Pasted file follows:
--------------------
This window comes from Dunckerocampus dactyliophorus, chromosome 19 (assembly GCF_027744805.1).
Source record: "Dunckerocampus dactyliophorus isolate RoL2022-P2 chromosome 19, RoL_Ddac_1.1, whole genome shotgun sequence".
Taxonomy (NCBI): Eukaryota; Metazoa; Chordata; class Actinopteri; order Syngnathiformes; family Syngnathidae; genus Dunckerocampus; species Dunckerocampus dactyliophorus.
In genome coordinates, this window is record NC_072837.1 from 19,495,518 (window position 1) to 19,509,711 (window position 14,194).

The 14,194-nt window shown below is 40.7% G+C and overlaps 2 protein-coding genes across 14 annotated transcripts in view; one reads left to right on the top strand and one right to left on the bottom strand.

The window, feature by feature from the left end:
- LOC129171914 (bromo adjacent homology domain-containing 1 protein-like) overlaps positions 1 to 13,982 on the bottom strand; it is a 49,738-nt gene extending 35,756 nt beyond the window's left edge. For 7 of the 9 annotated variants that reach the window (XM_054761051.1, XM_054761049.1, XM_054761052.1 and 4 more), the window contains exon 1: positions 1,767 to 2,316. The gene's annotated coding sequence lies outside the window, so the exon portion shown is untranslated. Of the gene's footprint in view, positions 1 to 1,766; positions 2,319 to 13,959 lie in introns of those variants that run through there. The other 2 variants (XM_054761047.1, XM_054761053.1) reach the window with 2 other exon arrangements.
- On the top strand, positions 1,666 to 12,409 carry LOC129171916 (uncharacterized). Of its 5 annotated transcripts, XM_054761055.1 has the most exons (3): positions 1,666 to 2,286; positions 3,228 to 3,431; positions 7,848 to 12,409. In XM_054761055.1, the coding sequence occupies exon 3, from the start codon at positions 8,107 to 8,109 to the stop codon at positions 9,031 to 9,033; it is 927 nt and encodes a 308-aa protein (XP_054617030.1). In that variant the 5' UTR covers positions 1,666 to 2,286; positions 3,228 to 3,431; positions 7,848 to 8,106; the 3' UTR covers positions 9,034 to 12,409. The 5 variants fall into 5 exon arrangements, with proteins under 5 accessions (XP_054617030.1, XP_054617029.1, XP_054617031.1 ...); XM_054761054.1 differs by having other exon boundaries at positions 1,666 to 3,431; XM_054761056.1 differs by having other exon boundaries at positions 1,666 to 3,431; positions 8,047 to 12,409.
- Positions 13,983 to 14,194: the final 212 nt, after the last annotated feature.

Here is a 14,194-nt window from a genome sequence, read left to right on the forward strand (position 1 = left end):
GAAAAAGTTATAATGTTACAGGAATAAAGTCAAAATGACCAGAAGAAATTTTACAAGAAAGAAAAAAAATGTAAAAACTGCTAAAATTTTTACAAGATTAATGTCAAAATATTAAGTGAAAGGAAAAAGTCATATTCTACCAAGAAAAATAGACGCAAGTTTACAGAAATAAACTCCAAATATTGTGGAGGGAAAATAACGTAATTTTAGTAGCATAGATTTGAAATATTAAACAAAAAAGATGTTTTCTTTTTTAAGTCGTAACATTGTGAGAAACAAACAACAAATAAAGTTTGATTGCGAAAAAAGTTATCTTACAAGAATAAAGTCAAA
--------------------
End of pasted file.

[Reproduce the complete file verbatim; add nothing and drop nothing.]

This window comes from Dunckerocampus dactyliophorus, chromosome 19 (assembly GCF_027744805.1).
Source record: "Dunckerocampus dactyliophorus isolate RoL2022-P2 chromosome 19, RoL_Ddac_1.1, whole genome shotgun sequence".
Taxonomy (NCBI): Eukaryota; Metazoa; Chordata; class Actinopteri; order Syngnathiformes; family Syngnathidae; genus Dunckerocampus; species Dunckerocampus dactyliophorus.
In genome coordinates, this window is record NC_072837.1 from 19,495,518 (window position 1) to 19,509,711 (window position 14,194).

The 14,194-nt window shown below is 40.7% G+C and overlaps 2 protein-coding genes across 14 annotated transcripts in view; one reads left to right on the top strand and one right to left on the bottom strand.

The window, feature by feature from the left end:
- LOC129171914 (bromo adjacent homology domain-containing 1 protein-like) overlaps positions 1 to 13,982 on the bottom strand; it is a 49,738-nt gene extending 35,756 nt beyond the window's left edge. For 7 of the 9 annotated variants that reach the window (XM_054761051.1, XM_054761049.1, XM_054761052.1 and 4 more), the window contains exon 1: positions 1,767 to 2,316. The gene's annotated coding sequence lies outside the window, so the exon portion shown is untranslated. Of the gene's footprint in view, positions 1 to 1,766; positions 2,319 to 13,959 lie in introns of those variants that run through there. The other 2 variants (XM_054761047.1, XM_054761053.1) reach the window with 2 other exon arrangements.
- On the top strand, positions 1,666 to 12,409 carry LOC129171916 (uncharacterized). Of its 5 annotated transcripts, XM_054761055.1 has the most exons (3): positions 1,666 to 2,286; positions 3,228 to 3,431; positions 7,848 to 12,409. In XM_054761055.1, the coding sequence occupies exon 3, from the start codon at positions 8,107 to 8,109 to the stop codon at positions 9,031 to 9,033; it is 927 nt and encodes a 308-aa protein (XP_054617030.1). In that variant the 5' UTR covers positions 1,666 to 2,286; positions 3,228 to 3,431; positions 7,848 to 8,106; the 3' UTR covers positions 9,034 to 12,409. The 5 variants fall into 5 exon arrangements, with proteins under 5 accessions (XP_054617030.1, XP_054617029.1, XP_054617031.1 ...); XM_054761054.1 differs by having other exon boundaries at positions 1,666 to 3,431; XM_054761056.1 differs by having other exon boundaries at positions 1,666 to 3,431; positions 8,047 to 12,409.
- Positions 13,983 to 14,194: the final 212 nt, after the last annotated feature.

Here is a 14,194-nt window from a genome sequence, read left to right on the forward strand (position 1 = left end):
GAAAAAGTTATAATGTTACAGGAATAAAGTCAAAATGACCAGAAGAAATTTTACAAGAAAGAAAAAAAATGTAAAAACTGCTAAAATTTTTACAAGATTAATGTCAAAATATTAAGTGAAAGGAAAAAGTCATATTCTACCAAGAAAAATAGACGCAAGTTTACAGAAATAAACTCCAAATATTGTGGAGGGAAAATAACGTAATTTTAGTAGCATAGATTTGAAATATTAAACAAAAAAGATGTTTTCTTTTTTAAGTCGTAACATTGTGAGAAACAAACAACAAATAAAGTTTGATTGCGAAAAAAGTTATCTTACAAGAATAAAGTCAAA